Micro Servers to Create a Paradigm Shift in Data Center Architecture
When it comes to data centers, the traditional image of large halls with lines and lines of racks and full of servers is now passé. New generation data centers are shifting to micro servers that take up just one-eighth of the space of a traditional x86 processor, have more density, are more efficient, and consume considerably less power.
New generation high-density micro servers have a small footprint and low power demand. They consume just anywhere between half to one-tenth of the power, takes up just one-eighth of the space, and costs just one-fourth of the cost, compared to an average x86 processor. The greater density and efficiency results in savings for energy, square footage costs, and administration costs. These micro servers, besides reducing square footage costs, also make scaling up and down easy.
It is easy to add physical micro servers by the thousands, to keep up with the increasing number of low demand workloads that require subsecond response times and reliability. It is far more efficient to stock the data center with hordes of these high-density micro servers, each no larger than the size of a Rubick's cube, rather than the towers of fixed racks. It is easy to remove and throw away these micro servers as well. In fact, websites would be able to leverage micro-servers as an effective alternative to virtualization, for front end workloads.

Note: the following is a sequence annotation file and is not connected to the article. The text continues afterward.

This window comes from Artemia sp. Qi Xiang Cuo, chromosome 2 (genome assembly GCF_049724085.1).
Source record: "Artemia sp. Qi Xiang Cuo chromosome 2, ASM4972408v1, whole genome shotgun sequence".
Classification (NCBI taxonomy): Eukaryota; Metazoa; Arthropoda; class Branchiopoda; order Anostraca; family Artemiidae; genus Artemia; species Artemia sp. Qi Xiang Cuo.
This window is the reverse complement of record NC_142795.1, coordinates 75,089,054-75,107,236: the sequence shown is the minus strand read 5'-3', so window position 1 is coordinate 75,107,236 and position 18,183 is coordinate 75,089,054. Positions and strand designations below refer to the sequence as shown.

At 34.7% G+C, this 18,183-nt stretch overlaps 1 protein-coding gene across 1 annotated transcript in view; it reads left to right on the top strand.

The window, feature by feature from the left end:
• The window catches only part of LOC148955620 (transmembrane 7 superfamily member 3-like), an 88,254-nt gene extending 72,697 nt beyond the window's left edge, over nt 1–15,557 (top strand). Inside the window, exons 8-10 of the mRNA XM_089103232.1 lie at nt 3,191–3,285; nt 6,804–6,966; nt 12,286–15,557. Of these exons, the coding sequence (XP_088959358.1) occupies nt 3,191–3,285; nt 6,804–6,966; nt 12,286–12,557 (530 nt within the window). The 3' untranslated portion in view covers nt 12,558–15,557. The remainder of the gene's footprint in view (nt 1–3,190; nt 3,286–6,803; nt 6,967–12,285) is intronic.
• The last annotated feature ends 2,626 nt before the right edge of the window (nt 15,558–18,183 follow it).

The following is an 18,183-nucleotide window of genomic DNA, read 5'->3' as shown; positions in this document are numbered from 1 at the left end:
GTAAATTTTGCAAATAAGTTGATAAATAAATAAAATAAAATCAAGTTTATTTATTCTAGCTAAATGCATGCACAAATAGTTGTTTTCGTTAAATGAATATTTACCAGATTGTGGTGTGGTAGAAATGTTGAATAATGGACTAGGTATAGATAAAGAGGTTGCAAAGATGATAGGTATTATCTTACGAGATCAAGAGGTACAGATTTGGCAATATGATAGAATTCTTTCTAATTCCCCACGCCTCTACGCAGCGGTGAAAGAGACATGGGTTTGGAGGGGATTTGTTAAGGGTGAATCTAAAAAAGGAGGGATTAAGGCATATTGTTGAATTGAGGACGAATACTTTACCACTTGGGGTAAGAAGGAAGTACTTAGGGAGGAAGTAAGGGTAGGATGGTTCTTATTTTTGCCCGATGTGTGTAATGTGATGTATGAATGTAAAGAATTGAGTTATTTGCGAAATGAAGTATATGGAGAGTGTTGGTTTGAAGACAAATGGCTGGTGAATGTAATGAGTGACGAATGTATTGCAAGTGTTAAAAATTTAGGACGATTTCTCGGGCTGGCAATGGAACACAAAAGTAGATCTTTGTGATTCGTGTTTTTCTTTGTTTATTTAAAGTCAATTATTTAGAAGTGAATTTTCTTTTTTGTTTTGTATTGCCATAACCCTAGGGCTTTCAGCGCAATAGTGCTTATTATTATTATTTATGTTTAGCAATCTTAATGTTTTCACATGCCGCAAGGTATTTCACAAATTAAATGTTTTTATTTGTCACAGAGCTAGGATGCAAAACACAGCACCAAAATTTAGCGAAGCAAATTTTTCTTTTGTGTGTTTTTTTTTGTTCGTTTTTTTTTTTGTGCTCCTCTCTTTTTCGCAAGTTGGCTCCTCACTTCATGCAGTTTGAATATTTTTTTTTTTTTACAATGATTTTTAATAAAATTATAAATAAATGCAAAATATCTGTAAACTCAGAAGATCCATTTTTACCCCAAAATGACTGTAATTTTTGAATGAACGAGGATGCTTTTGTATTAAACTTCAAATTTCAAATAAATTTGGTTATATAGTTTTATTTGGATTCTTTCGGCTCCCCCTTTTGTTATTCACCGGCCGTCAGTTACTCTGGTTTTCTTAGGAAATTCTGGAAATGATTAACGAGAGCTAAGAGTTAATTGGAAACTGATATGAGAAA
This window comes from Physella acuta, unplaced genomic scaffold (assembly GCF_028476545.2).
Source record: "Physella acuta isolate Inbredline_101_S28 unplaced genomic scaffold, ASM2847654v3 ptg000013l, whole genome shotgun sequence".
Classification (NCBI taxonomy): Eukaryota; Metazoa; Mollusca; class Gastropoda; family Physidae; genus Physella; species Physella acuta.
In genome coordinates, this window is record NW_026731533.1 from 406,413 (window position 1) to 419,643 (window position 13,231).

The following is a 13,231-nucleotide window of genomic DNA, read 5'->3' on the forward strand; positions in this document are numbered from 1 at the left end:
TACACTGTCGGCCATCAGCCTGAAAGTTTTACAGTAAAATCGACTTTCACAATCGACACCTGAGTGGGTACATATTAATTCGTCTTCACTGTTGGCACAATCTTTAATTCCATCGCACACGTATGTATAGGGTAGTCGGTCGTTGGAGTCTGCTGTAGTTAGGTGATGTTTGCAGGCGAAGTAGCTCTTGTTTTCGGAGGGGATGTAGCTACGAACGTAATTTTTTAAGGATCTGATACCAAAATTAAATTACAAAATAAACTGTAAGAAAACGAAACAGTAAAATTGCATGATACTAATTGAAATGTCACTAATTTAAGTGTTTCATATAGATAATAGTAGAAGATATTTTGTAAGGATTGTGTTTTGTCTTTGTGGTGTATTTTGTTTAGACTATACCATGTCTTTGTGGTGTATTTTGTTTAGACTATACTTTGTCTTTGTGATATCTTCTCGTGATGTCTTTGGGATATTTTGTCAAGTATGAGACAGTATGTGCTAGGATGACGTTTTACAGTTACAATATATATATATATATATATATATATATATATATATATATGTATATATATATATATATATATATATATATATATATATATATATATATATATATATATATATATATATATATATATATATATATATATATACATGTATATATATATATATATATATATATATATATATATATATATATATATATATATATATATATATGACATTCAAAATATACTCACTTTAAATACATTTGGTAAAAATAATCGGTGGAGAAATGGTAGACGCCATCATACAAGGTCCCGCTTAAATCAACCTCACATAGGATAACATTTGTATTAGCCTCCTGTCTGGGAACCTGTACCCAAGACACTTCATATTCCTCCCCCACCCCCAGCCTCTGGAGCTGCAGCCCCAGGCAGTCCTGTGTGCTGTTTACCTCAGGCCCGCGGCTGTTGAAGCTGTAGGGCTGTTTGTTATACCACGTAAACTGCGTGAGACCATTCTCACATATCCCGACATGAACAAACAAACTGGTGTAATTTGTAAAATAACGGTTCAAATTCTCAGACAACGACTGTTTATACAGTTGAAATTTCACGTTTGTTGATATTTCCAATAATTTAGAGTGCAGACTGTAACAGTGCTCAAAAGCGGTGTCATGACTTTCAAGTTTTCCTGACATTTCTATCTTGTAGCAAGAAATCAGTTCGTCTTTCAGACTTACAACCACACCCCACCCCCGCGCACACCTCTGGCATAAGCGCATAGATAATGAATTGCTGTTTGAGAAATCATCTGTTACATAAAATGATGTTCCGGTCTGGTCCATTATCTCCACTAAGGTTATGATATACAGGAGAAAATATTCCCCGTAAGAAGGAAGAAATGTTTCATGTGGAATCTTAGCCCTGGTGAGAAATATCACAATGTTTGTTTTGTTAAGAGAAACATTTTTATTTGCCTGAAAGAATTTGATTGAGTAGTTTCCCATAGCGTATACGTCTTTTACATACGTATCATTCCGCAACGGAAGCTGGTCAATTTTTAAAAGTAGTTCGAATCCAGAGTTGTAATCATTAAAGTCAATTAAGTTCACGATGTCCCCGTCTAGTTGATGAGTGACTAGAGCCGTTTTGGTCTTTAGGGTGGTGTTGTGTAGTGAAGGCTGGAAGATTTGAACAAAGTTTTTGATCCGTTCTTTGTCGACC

These micro servers don't just save on space, but are about four times denser than conventional x86 processors. The shared infrastructure, such as power supplies and cabling, enables high density, making it possible to put up to 12 nodes into a 3U (133mm) chassis.
The micro servers also contribute to simpler network architecture. Traditional data centers feature a labyrinth of network switches and routers, running on proprietary software and operating systems. The shift to micro servers provides an opportunity to implement Software Defined Networks (SDNs) based on a common open source software stack running on standardized system platform. This simplifies the network architecture considerably, further reducing network management costs.
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